Technology experts speaking at the State of the Net conference today agreed that comprehensive legislation and enforcement is necessary to better protect consumer data, and that the Federal Trade Commission (FTC) should play a bigger role in that enforcement.
Former FTC Commissioner Terrell McSweeny echoed the same sentiment of Apple CEO Tim Cook who has argued that the FTC should have regulatory power to enforce privacy legislation.
“I happen to personally believe that the FTC having some regulatory authority would be helpful in this area,” McSweeny said today when speaking about privacy legislation.
While panelists at today’s event agreed that there should be some sort of legislative framework for protecting consumer data, they also warned against one-size-fits-all regulatory fixes. They also discussed roles for attorneys general under the theory that the FTC can’t be everywhere at once.
Chris Calabrese, VP for Policy at the Center for Democracy and Technology, suggested a shift from placing responsibility for data protection on the consumers, and instead onto the institutions that are collecting data.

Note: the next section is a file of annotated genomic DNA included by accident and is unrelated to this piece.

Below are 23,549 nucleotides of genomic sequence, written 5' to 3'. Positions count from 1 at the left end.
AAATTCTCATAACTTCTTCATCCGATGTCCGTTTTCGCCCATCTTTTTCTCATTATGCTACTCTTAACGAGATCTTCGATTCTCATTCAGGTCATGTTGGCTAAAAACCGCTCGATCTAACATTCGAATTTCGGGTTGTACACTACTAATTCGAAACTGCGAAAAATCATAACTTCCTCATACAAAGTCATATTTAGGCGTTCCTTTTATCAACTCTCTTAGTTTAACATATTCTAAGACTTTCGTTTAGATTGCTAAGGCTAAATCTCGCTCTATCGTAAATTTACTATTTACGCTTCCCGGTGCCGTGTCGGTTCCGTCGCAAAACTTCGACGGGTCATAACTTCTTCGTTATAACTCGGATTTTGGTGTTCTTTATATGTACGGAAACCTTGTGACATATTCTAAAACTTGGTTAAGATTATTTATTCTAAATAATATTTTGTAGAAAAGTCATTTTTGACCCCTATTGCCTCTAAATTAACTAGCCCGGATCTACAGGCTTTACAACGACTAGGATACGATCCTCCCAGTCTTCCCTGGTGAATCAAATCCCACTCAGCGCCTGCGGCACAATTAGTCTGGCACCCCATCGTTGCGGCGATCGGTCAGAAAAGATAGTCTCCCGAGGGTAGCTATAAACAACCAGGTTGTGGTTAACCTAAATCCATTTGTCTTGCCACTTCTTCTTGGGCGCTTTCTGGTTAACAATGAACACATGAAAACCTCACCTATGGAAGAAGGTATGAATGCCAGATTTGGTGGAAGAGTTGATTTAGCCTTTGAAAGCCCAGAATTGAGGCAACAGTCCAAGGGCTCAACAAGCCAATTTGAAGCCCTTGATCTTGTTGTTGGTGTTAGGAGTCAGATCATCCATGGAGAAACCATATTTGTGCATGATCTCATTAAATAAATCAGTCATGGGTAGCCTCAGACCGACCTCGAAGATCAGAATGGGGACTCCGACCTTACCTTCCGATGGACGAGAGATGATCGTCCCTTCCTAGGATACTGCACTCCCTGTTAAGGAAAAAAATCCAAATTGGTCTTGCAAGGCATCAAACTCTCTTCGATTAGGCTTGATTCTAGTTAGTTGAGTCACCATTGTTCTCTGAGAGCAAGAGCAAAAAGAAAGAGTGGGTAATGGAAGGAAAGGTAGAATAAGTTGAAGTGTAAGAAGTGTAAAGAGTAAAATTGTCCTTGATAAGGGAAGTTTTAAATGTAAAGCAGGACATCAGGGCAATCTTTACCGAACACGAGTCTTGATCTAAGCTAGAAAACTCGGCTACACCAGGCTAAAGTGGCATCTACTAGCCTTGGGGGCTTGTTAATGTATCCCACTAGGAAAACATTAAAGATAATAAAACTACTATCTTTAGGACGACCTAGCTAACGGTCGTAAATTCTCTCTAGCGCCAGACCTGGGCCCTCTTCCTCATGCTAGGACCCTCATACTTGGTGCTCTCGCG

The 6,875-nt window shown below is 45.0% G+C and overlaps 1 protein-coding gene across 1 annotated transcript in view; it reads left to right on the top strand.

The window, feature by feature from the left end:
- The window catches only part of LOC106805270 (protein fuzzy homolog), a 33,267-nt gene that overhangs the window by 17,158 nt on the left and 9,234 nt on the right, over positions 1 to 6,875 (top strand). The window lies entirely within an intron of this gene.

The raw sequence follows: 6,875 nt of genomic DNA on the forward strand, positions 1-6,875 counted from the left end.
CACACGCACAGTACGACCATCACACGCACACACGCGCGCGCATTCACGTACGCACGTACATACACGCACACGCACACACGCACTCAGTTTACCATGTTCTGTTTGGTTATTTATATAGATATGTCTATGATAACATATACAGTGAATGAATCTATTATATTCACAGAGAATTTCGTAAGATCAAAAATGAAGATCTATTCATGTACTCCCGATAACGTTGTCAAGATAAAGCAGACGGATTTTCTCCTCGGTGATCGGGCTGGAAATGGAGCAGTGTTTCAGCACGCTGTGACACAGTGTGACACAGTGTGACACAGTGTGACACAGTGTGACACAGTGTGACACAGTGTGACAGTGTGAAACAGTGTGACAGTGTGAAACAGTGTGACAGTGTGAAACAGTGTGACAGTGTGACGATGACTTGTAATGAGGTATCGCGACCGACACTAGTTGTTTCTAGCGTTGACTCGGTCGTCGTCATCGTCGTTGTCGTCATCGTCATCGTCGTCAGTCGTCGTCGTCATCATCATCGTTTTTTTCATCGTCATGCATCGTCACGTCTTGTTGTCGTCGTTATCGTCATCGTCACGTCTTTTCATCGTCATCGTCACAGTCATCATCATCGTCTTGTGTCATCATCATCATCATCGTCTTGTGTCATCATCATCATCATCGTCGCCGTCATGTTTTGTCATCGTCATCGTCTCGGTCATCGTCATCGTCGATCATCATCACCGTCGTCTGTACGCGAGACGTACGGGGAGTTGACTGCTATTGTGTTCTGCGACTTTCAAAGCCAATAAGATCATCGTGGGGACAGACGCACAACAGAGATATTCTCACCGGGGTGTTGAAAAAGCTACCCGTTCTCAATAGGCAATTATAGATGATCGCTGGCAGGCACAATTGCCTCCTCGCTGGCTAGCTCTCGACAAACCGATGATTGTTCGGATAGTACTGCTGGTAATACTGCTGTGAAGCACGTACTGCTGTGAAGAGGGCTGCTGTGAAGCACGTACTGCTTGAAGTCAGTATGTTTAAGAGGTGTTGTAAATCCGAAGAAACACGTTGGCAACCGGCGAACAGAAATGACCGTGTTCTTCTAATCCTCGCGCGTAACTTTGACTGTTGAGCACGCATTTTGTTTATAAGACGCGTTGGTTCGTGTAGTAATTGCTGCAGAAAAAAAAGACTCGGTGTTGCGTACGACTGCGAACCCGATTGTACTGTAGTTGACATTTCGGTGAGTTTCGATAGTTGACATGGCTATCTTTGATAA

“We put too much burden on the individual to try and solve this problem,” Calabrese said. “We don’t expect people to walk into a building and check the fire codes or make sure the fire extinguishers all exist. We just assume that society built that stuff in. I think we need to start doing that for privacy and data.”
Expanding on that notion, panelists discussed the idea of consumers giving “predetermined consent,” because they do not understand what they’re consenting to, or the technology requiring them to consent to data collection is manipulating consumers to do so. Legislation protecting data privacy, they said, should provide for more than one “consent box” to check so that technology companies don’t enjoy an excessive amount of flexibility with what data they can access and utilize.